I ran the 400-meter hurdles in high school. Standing at the start of every track meet I was certain that I would poo in my pants during my first leap. Thankfully (so, so, so very thankfully! ) this never happened. I've been running accident-free ever since (a few minor incidents and a host of false alarms don't count). Until last Sunday. On Sunday there was some aggressive gurgling and a couple VERY uncomfortable moments. Luckily (again, so very thankful), I managed to successfully waddle home 85% of the way through without any messy emergencies.
I'm no stranger to the occasional post-half-marathon bathroom woes, but the running emergency and unpleasant episodes that continued throughout last Sunday were new to me. I've been lucky; Runner's Diarrhea is a regular experience for many athletes.
Fun fact: I just learned that Runner's Diarrhea is also known as Runner’s Trots. Trots! I love that name! The trots, themselves, however? Let's avoid those forever.
What are these Trots I speak of? Long-distance running sometimes invites a cranky belly, manifesting as frequent, loose bowel movements during or after a run.
But why? According to runner and GI-experts, the cause isn’t 100% clear, but is likely related to a few factors:
- When they're working hard, muscles have increased needs for oxygen. To help them out, blood is diverted from other places, like the gut. when they’re working hard. Decreased blood in the GI may be partially responsible for wreaking some havoc.
- When you’re bounding down the road your organs are moving too. All that jostling can upset the usual state of operations.
- Running is accompanied by a host of physiological changes, including alterations in intestinal hormone secretion that can interfere with digestion.
- If you’re racing (or have general mixed feelings about running), anxiety is a likely culprit.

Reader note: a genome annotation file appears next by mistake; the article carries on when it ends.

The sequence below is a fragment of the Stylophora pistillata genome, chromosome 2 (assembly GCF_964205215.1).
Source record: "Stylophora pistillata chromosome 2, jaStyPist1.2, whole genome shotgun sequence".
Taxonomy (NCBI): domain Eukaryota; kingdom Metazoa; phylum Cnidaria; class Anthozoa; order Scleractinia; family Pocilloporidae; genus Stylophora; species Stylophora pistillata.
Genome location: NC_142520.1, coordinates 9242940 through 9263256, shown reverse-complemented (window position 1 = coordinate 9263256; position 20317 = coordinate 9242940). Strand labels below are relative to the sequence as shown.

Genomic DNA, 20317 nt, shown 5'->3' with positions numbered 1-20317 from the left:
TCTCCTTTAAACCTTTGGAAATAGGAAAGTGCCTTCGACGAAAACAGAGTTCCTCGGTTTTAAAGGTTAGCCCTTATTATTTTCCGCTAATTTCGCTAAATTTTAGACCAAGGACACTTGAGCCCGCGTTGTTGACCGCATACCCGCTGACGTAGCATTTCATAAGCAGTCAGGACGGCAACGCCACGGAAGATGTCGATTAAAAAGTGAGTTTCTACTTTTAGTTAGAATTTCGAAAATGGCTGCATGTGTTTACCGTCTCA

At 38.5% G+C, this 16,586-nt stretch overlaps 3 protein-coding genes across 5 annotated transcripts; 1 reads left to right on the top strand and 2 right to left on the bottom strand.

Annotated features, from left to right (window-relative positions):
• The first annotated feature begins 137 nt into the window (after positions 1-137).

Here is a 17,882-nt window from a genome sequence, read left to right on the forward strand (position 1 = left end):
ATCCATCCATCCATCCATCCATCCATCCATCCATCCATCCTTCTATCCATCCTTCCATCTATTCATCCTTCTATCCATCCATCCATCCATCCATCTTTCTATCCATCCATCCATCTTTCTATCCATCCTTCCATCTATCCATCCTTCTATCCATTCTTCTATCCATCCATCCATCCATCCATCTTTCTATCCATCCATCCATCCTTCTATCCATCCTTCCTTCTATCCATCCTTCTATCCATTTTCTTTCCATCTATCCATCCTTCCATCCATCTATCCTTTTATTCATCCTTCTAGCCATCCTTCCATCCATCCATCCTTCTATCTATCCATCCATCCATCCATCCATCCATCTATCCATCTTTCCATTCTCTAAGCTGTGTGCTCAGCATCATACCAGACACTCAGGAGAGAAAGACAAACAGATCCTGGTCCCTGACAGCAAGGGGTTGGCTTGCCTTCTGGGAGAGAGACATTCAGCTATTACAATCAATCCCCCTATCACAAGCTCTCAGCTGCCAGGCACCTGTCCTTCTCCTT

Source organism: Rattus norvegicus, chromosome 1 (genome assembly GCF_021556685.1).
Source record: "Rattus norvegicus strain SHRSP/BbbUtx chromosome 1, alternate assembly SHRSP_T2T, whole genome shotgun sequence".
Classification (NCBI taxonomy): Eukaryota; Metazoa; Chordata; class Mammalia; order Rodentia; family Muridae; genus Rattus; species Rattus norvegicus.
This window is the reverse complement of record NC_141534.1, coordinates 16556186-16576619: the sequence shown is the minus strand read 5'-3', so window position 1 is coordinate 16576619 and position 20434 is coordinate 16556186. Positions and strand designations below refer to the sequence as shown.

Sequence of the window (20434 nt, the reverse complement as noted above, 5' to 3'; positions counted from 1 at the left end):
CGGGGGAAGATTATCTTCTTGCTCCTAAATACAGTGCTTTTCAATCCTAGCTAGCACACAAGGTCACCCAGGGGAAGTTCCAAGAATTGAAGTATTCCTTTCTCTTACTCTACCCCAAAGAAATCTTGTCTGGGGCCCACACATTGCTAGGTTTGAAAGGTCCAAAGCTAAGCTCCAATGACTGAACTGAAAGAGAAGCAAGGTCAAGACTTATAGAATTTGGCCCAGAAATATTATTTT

Racing season is here! How to prevent the Dreaded Trots?
Eat at least two hours before running. Aim for low-fiber carbs + protein. Go easy on the fat. Try: hard-boiled egg and white toast, bagel and peanut butter, peanut butter and banana, yogurt with granola. pasta with sauce, KIND bar.
Get to know your body. Oatmeal is chock-full of fiber, but it doesn’t bother me before a run. Experiment and learn what works for your body before, after, and during a run. Keeping a journal may help identify triggers.
Hydrate well and often, but also with caution. Drink up the day before a long run. Fluid is good before you head out, too, just take it easy; drink slowly and moderately to avoid the dreaded sloshing. Once you're out there, sip along the way when you’re feeling thirsty. Water is best. Electrolyte drinks might exacerbate a cranky belly.
Beware the day before. If you have a sensitive stomach, think about steer clear of trigger foods the day before you run. Common culprits include: cruciferous veggies (broccoli, cauliflower, cabbage, kale), beans, fried foods, dairy, caffeine, sugar-free products, and alcohol.
Fuel may not be your friend. If you’re out there for a while, you might need some energy on the go. Gels, goos, chews, and bars are common (take them with water!), but don’t sit well with a lot of athletes. Don't fear if they don't work for you. Try whole food alternatives made of simple carbs and sugars: pretzels; banana; dried raisins, dates, apricots; honey packets; fig bars.
Keep calm and run on! Not everyone experiences running-related GI distress. Stress can only add to the risk. But if the feeling strikes, by all means find a restroom!